Taking a leaf out of Facebook

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Taking a leaf out of Facebook

After much hype, Facebook shares made a successful debut on the Nasdaq on Friday. It was the largest-ever initial public offering for a technology company, giving the online social network a valuation of 123 trillion won ($104 billion). The eight-year-old online company - which was founded in a Harvard University dorm by Mark Zuckerberg and Eduardo Saverin - is now more valuable than iconic industry giants such as Citigroup, McDonald’s and Amazon. In terms of market capitalization, the company exceeds LG Group and SK Group combined.

Facebook is no ordinary venture technology and brand that can just profit a select number of investors. On the contrary, it is a cultural and social phenomenon with its global communication platform shared by more than 900 million users, or roughly one in eight people worldwide. In the U.S. and Europe alone, it has created a whopping 450,000 jobs.

Facebook’s success story should not be read merely as corporate splash, however, and meaningful lessons can be drawn from the company’s meteoric ascent to help usher in breakthroughs for Korea’s economic and corporate fronts. The Korean economy, mostly driven by large exporters and manufacturers in past decades, has begun to slow in lieu of any sustainable or reliable new growth engine to generate profit and jobs, suggesting a certain loss of vitality and direction. It must now redirect its attention to new industrial and technology frontiers, taking inspiration from success stories like NHN and Nexon.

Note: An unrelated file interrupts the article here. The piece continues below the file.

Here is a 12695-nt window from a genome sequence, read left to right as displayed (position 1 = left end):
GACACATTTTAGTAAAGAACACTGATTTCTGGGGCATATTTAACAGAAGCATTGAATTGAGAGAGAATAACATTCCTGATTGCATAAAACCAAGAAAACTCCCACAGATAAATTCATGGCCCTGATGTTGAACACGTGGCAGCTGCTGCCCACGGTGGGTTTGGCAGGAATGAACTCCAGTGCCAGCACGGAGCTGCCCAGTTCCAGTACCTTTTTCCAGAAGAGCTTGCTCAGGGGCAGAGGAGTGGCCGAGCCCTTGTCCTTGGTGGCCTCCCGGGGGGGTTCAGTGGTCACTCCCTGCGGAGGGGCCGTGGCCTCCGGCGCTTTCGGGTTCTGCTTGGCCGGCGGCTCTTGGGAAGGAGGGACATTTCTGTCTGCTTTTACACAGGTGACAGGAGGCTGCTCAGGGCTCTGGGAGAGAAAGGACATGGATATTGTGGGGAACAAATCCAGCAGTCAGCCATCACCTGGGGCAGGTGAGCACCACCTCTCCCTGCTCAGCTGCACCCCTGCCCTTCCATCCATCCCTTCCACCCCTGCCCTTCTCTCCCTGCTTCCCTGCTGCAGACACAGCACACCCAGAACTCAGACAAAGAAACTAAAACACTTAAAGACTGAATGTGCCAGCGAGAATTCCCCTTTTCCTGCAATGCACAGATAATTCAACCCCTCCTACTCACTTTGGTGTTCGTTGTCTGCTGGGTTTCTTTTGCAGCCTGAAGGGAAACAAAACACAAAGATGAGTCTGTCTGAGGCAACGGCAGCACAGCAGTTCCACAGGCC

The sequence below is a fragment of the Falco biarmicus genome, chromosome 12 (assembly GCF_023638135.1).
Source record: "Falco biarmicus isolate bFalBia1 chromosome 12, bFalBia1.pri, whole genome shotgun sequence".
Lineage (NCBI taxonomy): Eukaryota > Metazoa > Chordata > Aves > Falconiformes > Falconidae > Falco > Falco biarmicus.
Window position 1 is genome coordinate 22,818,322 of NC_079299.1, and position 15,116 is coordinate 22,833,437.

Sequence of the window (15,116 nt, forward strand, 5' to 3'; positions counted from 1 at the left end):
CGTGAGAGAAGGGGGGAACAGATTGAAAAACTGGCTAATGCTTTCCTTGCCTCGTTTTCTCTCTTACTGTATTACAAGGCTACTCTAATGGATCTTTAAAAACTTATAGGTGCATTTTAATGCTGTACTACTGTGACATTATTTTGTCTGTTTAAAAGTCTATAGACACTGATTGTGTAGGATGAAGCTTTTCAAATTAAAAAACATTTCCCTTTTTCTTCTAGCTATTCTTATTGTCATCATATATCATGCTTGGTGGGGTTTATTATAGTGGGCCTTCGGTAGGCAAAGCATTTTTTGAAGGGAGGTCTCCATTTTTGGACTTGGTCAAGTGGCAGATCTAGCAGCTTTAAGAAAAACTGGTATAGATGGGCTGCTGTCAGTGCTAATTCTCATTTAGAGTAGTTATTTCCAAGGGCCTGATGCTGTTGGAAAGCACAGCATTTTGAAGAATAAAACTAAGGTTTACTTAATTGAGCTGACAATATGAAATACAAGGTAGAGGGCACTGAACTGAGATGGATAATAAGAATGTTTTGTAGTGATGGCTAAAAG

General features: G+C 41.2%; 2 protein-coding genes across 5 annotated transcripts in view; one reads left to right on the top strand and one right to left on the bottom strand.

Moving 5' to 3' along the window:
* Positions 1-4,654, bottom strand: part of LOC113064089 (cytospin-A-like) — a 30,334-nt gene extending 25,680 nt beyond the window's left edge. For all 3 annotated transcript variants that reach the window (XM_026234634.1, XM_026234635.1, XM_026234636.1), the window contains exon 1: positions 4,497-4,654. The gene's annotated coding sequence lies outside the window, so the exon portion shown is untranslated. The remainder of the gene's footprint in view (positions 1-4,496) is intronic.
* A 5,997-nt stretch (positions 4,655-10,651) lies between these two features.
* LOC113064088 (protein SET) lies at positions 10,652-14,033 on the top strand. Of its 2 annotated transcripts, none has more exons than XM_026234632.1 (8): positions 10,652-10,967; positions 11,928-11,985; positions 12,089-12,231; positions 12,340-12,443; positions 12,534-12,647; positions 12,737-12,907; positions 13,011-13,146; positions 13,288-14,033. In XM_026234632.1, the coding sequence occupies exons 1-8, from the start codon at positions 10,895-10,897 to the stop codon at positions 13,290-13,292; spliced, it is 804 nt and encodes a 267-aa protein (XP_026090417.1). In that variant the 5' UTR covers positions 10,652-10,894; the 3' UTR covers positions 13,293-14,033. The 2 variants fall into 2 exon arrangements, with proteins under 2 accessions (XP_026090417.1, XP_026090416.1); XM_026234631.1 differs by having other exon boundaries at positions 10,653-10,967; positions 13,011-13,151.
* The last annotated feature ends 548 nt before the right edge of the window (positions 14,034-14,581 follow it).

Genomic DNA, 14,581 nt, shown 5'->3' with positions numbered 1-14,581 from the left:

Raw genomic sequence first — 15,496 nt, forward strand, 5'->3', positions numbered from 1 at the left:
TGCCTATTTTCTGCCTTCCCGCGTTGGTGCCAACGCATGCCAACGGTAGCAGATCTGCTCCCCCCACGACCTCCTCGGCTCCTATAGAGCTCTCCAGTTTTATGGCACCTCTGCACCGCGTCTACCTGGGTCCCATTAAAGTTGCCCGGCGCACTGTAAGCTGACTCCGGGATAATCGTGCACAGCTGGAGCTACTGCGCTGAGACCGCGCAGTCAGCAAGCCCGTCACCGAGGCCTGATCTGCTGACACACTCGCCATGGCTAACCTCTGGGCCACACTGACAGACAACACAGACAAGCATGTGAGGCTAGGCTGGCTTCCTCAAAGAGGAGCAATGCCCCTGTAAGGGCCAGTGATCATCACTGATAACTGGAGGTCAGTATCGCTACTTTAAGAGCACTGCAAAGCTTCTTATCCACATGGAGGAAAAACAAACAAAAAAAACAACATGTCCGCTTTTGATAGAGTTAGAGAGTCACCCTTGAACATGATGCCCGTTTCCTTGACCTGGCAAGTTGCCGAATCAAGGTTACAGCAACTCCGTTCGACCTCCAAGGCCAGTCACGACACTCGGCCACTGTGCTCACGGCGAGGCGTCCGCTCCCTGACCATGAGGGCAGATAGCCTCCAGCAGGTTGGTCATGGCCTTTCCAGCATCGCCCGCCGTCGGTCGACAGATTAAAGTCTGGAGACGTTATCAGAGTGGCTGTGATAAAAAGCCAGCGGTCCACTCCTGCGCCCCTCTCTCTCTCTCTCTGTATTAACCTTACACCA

High-profile technology figures like Eric Schmidt, chief executive of Google, and Paul Jacobs of Qualcomm, have visited Seoul in search of new business opportunities, given that the country has one of the world’s best online and mobile infrastructures - making it the optimum habitat to breed innovation and new technologies.

Koreans also began experimenting with social networking services like Iloveschool and Cyworld long before Facebook appeared on the scene. And SK’s mobile phone settlement system, in particular, has been received with great enthusiasm from people in the U.S.

Such a high level of global interest underscores the huge potential for innovation in Korea. Now it is time to stop envying Facebook and other IT success stories, and look around to create new corporate histories and miracles in this fertile land.
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